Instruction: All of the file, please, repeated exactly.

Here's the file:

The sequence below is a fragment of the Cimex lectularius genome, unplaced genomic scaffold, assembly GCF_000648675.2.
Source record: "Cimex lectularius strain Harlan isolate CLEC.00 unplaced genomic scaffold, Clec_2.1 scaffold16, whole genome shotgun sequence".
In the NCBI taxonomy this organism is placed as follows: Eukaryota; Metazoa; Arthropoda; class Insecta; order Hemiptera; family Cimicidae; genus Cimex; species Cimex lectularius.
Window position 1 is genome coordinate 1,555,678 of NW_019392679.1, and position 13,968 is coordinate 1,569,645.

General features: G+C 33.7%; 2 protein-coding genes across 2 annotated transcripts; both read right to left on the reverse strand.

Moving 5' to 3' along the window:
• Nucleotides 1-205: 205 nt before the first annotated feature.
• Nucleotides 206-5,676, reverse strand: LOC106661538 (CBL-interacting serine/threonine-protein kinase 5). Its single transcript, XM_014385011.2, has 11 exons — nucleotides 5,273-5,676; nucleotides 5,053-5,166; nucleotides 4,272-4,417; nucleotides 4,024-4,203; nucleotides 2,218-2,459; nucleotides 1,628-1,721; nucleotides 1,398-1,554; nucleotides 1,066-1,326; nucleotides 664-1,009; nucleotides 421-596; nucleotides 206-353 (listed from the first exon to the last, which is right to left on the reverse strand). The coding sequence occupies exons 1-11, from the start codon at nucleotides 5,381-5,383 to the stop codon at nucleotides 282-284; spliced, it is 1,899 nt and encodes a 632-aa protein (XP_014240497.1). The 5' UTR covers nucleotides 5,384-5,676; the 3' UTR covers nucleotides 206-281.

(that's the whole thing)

The sequence below is a fragment of the Cimex lectularius genome, unplaced genomic scaffold, assembly GCF_000648675.2.
Source record: "Cimex lectularius strain Harlan isolate CLEC.00 unplaced genomic scaffold, Clec_2.1 scaffold16, whole genome shotgun sequence".
In the NCBI taxonomy this organism is placed as follows: Eukaryota; Metazoa; Arthropoda; class Insecta; order Hemiptera; family Cimicidae; genus Cimex; species Cimex lectularius.
Window position 1 is genome coordinate 1,555,678 of NW_019392679.1, and position 13,968 is coordinate 1,569,645.

General features: G+C 33.7%; 2 protein-coding genes across 2 annotated transcripts; both read right to left on the reverse strand.

Moving 5' to 3' along the window:
• Nucleotides 1-205: 205 nt before the first annotated feature.
• Nucleotides 206-5,676, reverse strand: LOC106661538 (CBL-interacting serine/threonine-protein kinase 5). Its single transcript, XM_014385011.2, has 11 exons — nucleotides 5,273-5,676; nucleotides 5,053-5,166; nucleotides 4,272-4,417; nucleotides 4,024-4,203; nucleotides 2,218-2,459; nucleotides 1,628-1,721; nucleotides 1,398-1,554; nucleotides 1,066-1,326; nucleotides 664-1,009; nucleotides 421-596; nucleotides 206-353 (listed from the first exon to the last, which is right to left on the reverse strand). The coding sequence occupies exons 1-11, from the start codon at nucleotides 5,381-5,383 to the stop codon at nucleotides 282-284; spliced, it is 1,899 nt and encodes a 632-aa protein (XP_014240497.1). The 5' UTR covers nucleotides 5,384-5,676; the 3' UTR covers nucleotides 206-281.